Tuesday, October 9, 2012

in which she votes

A photo of the mayor of Hyattsville addressing a 1913 Woman Suffrage meeting
(donated by Harris and Ewing to the Library of Congress; copyright expired)

Today I submitted my absentee ballot. Montana, the state of my last residency, allows electronic submission, and so I made my way through the questions, clicked on the proper ovals, and sent the document into the election official. 

I teared up as I finished this small but heavy task. 

My hope is not in governments: my dreams and desires for this broken-apart world imagine far greater changes than any political party working within the system could ever accomplish. In fact, part of me longs for the purity of opting out of any participation in this political system at all. But I am always already implicated. I bear responsibility by the accident of being born into the American Empire near the end of the twentieth century. 

And I bear a particular privilege. The photo above reminds us that it's not even been a full century since women gained the right to vote in the United States. My right, my privilege, my responsibility, and ultimately my choice to vote all grow out of this history. How dare I turn aside from that longed-for opportunity to have voice within the decisions of a major nation? Especially as I hear more and more stories of individuals who should have the right to vote but will be blocked by bizarre identification laws?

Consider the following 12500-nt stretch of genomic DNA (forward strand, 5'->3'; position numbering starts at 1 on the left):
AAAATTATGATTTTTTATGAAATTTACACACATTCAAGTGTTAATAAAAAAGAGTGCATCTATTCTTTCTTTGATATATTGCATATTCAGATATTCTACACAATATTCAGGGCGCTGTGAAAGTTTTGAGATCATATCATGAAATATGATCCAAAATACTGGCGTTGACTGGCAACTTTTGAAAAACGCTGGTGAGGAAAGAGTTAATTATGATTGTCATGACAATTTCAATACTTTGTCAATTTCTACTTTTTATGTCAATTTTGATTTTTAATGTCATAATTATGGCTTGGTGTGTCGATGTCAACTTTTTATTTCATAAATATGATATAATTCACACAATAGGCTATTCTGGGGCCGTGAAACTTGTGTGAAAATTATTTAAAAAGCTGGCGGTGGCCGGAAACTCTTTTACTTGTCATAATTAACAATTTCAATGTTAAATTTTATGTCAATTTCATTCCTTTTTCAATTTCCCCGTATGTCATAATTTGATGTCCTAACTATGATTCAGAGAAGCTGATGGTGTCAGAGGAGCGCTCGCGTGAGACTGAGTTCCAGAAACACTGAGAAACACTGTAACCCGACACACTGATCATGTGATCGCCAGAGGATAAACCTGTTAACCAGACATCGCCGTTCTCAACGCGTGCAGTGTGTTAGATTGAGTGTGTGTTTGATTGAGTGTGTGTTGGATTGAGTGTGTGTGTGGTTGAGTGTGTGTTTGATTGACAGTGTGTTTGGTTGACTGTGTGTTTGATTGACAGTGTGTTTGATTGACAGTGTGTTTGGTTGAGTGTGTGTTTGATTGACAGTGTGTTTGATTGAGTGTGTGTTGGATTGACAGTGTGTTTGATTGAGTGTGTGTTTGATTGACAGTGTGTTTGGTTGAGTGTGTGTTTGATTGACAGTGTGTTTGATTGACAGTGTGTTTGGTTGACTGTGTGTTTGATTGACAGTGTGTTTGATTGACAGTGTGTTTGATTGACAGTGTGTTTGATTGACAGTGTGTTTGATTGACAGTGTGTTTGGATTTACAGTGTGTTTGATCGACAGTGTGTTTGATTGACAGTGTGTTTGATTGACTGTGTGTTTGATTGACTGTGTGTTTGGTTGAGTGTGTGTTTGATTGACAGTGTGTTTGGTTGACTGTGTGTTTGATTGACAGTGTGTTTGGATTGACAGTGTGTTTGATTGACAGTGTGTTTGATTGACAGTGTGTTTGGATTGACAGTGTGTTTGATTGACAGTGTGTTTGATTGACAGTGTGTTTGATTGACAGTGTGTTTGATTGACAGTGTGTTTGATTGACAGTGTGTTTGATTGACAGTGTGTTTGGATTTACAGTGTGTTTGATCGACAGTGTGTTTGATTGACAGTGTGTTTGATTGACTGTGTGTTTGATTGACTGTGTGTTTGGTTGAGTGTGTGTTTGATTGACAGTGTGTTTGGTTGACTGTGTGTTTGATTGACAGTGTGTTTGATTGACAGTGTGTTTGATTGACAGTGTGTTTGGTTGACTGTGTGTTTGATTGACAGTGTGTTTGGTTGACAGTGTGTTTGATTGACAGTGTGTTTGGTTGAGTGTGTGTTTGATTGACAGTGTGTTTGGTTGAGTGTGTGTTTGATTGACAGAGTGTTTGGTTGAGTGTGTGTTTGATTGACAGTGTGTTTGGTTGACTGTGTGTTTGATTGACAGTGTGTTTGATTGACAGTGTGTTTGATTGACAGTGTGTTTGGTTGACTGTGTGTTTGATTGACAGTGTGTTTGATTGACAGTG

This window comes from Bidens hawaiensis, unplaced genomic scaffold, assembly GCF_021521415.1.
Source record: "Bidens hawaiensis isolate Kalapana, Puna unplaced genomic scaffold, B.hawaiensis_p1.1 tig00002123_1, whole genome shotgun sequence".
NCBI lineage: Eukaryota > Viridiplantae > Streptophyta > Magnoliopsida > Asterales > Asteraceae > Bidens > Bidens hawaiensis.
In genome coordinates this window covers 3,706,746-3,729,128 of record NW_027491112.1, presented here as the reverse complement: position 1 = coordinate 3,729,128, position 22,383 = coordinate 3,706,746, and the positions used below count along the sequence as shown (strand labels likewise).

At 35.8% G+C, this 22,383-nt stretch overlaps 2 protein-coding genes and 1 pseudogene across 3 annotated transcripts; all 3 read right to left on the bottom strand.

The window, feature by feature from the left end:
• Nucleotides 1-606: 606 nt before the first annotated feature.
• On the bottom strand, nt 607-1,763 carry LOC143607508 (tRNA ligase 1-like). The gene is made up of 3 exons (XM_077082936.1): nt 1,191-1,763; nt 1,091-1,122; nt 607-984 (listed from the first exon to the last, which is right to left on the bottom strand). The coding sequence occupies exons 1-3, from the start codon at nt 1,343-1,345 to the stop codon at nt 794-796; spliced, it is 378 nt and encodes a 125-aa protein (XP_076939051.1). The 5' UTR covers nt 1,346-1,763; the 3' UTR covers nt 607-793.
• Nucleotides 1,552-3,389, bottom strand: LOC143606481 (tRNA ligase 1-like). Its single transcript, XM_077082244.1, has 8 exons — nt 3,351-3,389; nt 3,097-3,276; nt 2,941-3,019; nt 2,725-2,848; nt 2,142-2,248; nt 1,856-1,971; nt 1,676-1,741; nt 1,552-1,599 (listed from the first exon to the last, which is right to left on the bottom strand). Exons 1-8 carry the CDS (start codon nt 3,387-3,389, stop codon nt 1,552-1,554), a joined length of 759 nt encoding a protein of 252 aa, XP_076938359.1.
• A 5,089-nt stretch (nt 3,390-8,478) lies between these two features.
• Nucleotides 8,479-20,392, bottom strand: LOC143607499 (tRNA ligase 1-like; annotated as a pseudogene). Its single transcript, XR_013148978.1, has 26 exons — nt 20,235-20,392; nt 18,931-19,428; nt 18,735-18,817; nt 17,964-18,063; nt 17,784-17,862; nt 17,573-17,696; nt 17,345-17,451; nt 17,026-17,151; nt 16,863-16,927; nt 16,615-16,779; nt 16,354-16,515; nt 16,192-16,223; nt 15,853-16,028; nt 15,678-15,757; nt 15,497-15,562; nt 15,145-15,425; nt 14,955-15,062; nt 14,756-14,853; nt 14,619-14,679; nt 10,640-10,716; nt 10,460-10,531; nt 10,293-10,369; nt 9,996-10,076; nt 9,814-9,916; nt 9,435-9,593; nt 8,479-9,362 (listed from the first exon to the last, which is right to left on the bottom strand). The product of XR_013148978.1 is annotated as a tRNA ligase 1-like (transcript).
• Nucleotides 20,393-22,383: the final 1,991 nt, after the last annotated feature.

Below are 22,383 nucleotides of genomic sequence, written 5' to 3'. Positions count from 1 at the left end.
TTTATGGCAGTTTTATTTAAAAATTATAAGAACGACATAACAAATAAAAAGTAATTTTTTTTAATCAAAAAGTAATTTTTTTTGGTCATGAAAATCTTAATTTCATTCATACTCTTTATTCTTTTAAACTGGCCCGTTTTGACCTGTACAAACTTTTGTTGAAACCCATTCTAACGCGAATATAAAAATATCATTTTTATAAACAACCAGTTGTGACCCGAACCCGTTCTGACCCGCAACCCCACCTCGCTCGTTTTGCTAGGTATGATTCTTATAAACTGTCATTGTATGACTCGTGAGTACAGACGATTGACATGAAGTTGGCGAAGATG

The photo above also reminds us that just as religion is used today to support both sides of political arguments, the Bible was used by both anti-and pro-women's suffrage groups as evidence for their positions. I vote based on the deep sense of the "word" that "the Lord giveth" my heart--and so does my friend who chooses a different candidate. But can we reconcile these differences without ugliness? My tears as I clicked through my ballot had little to do with homesickness. It had to do with war and violence and the fact that I inescapably benefit from the oppression of others. And it had to do with the rhetorical nastiness that has characterized all the elections of my adulthood, and especially among those with religious convictions.

Today, voting almost a month early, I did a bit of mourning. But I want to know about the sparks of hope. Where have you seen them? Where are you seeing them? 

Tell me your good stories, friends. 


  1. My story of hope: The Colombian government is about to start peace talks with the left-wing FARC rebels, after 50 years of conflict. Peace talks were attempted before, & failed, but the signs now are very hopeful. The current president (whom I did not support because he had been defense minister in the repressive prior regime) succeeded in promoting a law for reparation to victims last year--specifically for returning land to displaced campesinos. It's not enough by any means, but it's a step in the right direction.

    Oh, also the general who was ultimately responsible for the displacement of my beloved Cacarica community in the NW of Colombia was recently tried & sentenced to 25 years, specifically for the brutal murder of a young Afro-Colombian man--an atrocity that I assumed would forever go unanswered. This has simply astounded me.

    It's a different country of course, but it's sending signs that voting & protest & civil disobedience can all be part of positive change.

    1. Thank you, Ruth. This is absolutely beautiful.